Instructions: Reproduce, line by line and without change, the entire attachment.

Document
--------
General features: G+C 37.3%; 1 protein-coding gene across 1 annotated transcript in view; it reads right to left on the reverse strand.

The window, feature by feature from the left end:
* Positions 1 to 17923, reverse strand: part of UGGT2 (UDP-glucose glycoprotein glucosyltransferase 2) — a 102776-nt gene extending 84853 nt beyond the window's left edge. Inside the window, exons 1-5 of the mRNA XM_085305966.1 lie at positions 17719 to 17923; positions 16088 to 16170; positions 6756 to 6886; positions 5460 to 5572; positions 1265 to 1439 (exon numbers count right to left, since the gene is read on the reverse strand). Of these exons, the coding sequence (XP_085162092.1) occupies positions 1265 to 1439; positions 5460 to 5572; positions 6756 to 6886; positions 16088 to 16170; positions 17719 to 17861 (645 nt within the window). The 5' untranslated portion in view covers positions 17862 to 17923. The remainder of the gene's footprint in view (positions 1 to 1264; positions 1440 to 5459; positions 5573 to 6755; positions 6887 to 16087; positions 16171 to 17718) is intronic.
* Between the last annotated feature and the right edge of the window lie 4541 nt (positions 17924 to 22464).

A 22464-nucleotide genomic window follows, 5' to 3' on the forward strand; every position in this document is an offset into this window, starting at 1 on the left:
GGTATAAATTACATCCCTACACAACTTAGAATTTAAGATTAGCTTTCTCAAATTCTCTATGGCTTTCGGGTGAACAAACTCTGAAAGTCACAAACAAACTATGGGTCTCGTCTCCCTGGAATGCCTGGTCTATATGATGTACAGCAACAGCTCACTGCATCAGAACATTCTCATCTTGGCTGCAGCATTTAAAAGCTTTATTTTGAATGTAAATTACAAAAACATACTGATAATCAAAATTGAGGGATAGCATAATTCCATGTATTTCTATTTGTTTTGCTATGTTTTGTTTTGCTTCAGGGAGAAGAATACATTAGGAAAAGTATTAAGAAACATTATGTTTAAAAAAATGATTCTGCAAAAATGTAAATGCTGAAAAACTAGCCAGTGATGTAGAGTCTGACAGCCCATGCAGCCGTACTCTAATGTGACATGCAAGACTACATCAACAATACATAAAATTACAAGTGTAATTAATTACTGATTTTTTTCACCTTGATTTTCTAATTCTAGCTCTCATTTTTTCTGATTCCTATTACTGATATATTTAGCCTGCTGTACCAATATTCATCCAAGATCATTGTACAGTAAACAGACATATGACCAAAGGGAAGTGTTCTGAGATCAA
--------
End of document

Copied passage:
General features: G+C 37.3%; 1 protein-coding gene across 1 annotated transcript in view; it reads right to left on the reverse strand.

The window, feature by feature from the left end:
* Positions 1 to 17923, reverse strand: part of UGGT2 (UDP-glucose glycoprotein glucosyltransferase 2) — a 102776-nt gene extending 84853 nt beyond the window's left edge. Inside the window, exons 1-5 of the mRNA XM_085305966.1 lie at positions 17719 to 17923; positions 16088 to 16170; positions 6756 to 6886; positions 5460 to 5572; positions 1265 to 1439 (exon numbers count right to left, since the gene is read on the reverse strand). Of these exons, the coding sequence (XP_085162092.1) occupies positions 1265 to 1439; positions 5460 to 5572; positions 6756 to 6886; positions 16088 to 16170; positions 17719 to 17861 (645 nt within the window). The 5' untranslated portion in view covers positions 17862 to 17923. The remainder of the gene's footprint in view (positions 1 to 1264; positions 1440 to 5459; positions 5573 to 6755; positions 6887 to 16087; positions 16171 to 17718) is intronic.
* Between the last annotated feature and the right edge of the window lie 4541 nt (positions 17924 to 22464).

A 22464-nucleotide genomic window follows, 5' to 3' on the forward strand; every position in this document is an offset into this window, starting at 1 on the left:
GGTATAAATTACATCCCTACACAACTTAGAATTTAAGATTAGCTTTCTCAAATTCTCTATGGCTTTCGGGTGAACAAACTCTGAAAGTCACAAACAAACTATGGGTCTCGTCTCCCTGGAATGCCTGGTCTATATGATGTACAGCAACAGCTCACTGCATCAGAACATTCTCATCTTGGCTGCAGCATTTAAAAGCTTTATTTTGAATGTAAATTACAAAAACATACTGATAATCAAAATTGAGGGATAGCATAATTCCATGTATTTCTATTTGTTTTGCTATGTTTTGTTTTGCTTCAGGGAGAAGAATACATTAGGAAAAGTATTAAGAAACATTATGTTTAAAAAAATGATTCTGCAAAAATGTAAATGCTGAAAAACTAGCCAGTGATGTAGAGTCTGACAGCCCATGCAGCCGTACTCTAATGTGACATGCAAGACTACATCAACAATACATAAAATTACAAGTGTAATTAATTACTGATTTTTTTCACCTTGATTTTCTAATTCTAGCTCTCATTTTTTCTGATTCCTATTACTGATATATTTAGCCTGCTGTACCAATATTCATCCAAGATCATTGTACAGTAAACAGACATATGACCAAAGGGAAGTGTTCTGAGATCAA